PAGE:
Sheikh Jaber also denounced the Israeli government’s defiance to UN resolutions and international calls for stopping settlement activities on occupied Palestinian lands and the choking siege on the Gaza Strip. “Kuwait calls on the UNSC to press Israel to abide by UN resolutions related to the Palestinian-Israeli conflict,” he said, which call on Israel to withdraw from all Arab land occupied on June 5, 1967, in order to help achieve comprehensive peace in the whole Middle East region. He also called for international measures to persuade Israel to recognize the right of Palestinians to have their own independent state, with East Jerusalem as its future capital.

“Kuwait urges the need for good preparation for the 2012 (UN) summit on forming a Middle East zone free of nuclear weapons and weapons of mass destruction in reference with the closing declaration of the 2010 Review Conference for the Treaty on the Non-Proliferation of Nuclear Weapons,” Sheikh Jaber said. He reiterated Kuwait’s call on Iran to take “serious and effective steps in the sake of cooperating with international efforts aimed at a diplomatic solution to its nuclear program and dissipating any doubts on its aims and objectives,” thus avoiding “further crises and struggles that have become unfortunately common to this vital region”.

On Iran’s relations with its neighbours, namely the United Arab Emirates, he added: “We also hope the Islamic Republic of Iran cooperates and complies with initiatives aimed at resolving the crisis over the occupied Emirati islands according to the principles and regulations of international law.” He urged Iran to be “an effective side in the region that practices its role according to the basis and principle of mutual respect and joint interests, in order to create a natural cooperative environment that serves the region, without interfering in its internal affairs.”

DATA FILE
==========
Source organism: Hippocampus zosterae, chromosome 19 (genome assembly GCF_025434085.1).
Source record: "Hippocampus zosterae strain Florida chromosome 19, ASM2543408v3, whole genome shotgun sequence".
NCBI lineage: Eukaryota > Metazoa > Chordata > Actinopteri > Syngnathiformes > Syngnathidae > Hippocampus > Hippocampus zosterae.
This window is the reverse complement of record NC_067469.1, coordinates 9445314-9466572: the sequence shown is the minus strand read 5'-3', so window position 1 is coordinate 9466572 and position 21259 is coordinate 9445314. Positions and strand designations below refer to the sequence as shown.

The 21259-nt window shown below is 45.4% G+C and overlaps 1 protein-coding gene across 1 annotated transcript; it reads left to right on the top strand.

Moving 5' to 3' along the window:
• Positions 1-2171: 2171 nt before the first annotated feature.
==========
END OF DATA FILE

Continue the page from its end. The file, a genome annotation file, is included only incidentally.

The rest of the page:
Sheikh Jaber highlighted Kuwait’s support of reform plans in Yemen, guided by its President Abd Rabbo Mansour Hadi, and the election of President Hassan Sheikh Mohamud in Somalia. He also hailed UN and international community efforts he described as “positive” on dealing with the issue of the Muslim Rohingya minority in Myanmar and expressed hope these efforts would be met with an end to the violence and spread of peace in the country.

He stressed Kuwait’s commitment to providing aid to impoverished countries. “Despite being a developing country itself, Kuwait has been since gaining independence in 1961 strongly committed to helping countries that are developing and are witnessing slower growth, through a number of mechanisms and initiatives, namely the Kuwait Fund for Arab Economic Development, which has been providing assistance to Arab, Asian, African, Central American and Latin American nations.” He also pledged Kuwait’s commitment to the international organisation’s efforts. “We pledge Kuwait’s complete commitment and cooperation in support of UN efforts to achieve the aims of its charter and enhance its international role in executing what has been agreed upon at its conferences.

In the context of its international commitment, Kuwait is set to be hosting in October this year the first Asian Dialogue Initiative Summit of heads-of-state, after it had been limited to foreign ministers in its 10-year-long lifespan. In March next year, Kuwait will also be hosting the Arab-African Summit, and the Kuwaiti senior official said he hoped these two meetings would do much to open up new prospects for stability, development and cooperation between the countries in the regions. “Kuwait gets ready to celebrate the 50th anniversary of the signing of its constitution in November and this marks a four-century period of development and political growth,” Sheikh Jaber said.